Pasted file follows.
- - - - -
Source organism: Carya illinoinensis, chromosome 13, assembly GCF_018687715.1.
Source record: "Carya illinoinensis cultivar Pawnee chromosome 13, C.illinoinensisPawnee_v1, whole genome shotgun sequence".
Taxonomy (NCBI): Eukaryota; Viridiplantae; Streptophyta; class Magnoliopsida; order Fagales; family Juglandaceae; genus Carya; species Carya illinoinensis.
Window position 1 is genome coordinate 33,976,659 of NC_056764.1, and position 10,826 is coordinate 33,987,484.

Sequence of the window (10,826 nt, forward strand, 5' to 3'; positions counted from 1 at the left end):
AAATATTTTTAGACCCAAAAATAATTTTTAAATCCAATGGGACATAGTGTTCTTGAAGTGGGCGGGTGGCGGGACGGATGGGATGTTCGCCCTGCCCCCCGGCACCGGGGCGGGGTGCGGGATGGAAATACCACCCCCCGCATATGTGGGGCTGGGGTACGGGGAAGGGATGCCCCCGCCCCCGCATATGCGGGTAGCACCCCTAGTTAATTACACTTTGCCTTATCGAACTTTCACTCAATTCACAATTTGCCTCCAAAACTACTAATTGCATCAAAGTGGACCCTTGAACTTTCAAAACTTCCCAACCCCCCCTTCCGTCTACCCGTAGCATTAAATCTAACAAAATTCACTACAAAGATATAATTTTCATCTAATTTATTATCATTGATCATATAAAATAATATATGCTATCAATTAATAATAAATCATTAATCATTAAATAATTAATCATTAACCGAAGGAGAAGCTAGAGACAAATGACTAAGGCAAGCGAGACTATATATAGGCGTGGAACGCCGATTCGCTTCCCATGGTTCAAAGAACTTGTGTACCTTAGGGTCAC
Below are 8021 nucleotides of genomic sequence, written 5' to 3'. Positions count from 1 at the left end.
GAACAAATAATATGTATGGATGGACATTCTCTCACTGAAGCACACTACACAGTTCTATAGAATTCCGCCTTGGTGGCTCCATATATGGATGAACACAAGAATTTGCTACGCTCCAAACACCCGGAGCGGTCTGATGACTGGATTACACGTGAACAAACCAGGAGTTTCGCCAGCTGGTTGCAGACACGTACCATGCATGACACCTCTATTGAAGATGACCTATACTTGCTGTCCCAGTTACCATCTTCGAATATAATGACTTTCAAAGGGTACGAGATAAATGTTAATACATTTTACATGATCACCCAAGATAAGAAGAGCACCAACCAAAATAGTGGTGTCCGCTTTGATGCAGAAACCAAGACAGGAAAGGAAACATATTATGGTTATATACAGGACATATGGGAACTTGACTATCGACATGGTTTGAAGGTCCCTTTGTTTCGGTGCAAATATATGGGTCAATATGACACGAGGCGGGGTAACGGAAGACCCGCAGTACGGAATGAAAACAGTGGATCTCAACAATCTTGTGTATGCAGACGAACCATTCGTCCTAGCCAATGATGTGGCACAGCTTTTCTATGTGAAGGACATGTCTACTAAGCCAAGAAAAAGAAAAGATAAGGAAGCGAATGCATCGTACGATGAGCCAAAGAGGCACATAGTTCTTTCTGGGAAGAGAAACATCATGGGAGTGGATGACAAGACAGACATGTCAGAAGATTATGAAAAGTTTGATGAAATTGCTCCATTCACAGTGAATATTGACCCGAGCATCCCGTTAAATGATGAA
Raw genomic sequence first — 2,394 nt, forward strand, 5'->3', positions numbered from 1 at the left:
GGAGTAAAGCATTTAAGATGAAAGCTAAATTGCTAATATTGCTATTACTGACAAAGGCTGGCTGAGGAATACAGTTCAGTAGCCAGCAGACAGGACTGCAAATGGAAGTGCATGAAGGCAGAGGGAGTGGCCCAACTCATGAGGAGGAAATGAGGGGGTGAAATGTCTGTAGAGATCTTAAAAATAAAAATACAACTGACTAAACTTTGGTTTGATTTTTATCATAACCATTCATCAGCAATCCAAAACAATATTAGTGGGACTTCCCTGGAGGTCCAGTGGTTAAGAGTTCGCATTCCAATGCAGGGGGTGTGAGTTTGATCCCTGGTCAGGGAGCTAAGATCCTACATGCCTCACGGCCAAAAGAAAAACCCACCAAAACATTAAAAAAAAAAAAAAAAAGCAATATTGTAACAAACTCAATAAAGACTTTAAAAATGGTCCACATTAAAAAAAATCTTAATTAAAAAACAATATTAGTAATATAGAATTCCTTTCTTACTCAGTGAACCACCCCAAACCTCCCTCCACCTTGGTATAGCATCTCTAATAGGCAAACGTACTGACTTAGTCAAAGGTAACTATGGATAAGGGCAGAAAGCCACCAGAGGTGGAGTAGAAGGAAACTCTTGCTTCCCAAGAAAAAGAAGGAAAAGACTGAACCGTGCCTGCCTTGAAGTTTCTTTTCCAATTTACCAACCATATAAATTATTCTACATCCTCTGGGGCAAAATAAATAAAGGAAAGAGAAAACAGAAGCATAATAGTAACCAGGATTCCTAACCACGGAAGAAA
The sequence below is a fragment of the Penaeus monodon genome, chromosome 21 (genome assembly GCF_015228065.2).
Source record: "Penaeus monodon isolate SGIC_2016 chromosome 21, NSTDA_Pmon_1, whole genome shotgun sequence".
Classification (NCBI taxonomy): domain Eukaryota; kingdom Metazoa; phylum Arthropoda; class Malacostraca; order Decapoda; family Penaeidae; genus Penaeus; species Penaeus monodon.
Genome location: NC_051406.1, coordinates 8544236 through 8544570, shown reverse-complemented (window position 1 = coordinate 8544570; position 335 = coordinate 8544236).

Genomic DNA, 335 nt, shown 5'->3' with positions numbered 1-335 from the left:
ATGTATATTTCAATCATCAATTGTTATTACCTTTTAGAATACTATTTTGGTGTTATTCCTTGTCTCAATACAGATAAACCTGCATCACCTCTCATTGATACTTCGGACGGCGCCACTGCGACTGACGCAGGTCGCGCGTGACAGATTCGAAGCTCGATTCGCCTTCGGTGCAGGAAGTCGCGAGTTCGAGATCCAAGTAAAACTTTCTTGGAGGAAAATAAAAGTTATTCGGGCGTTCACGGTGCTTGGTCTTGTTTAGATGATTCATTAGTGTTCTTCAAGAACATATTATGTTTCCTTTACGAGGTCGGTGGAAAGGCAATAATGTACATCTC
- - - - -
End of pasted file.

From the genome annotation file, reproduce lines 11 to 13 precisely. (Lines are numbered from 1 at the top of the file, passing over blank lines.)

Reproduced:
The sequence below is a fragment of the Penaeus monodon genome, chromosome 21 (genome assembly GCF_015228065.2).
Source record: "Penaeus monodon isolate SGIC_2016 chromosome 21, NSTDA_Pmon_1, whole genome shotgun sequence".
Classification (NCBI taxonomy): domain Eukaryota; kingdom Metazoa; phylum Arthropoda; class Malacostraca; order Decapoda; family Penaeidae; genus Penaeus; species Penaeus monodon.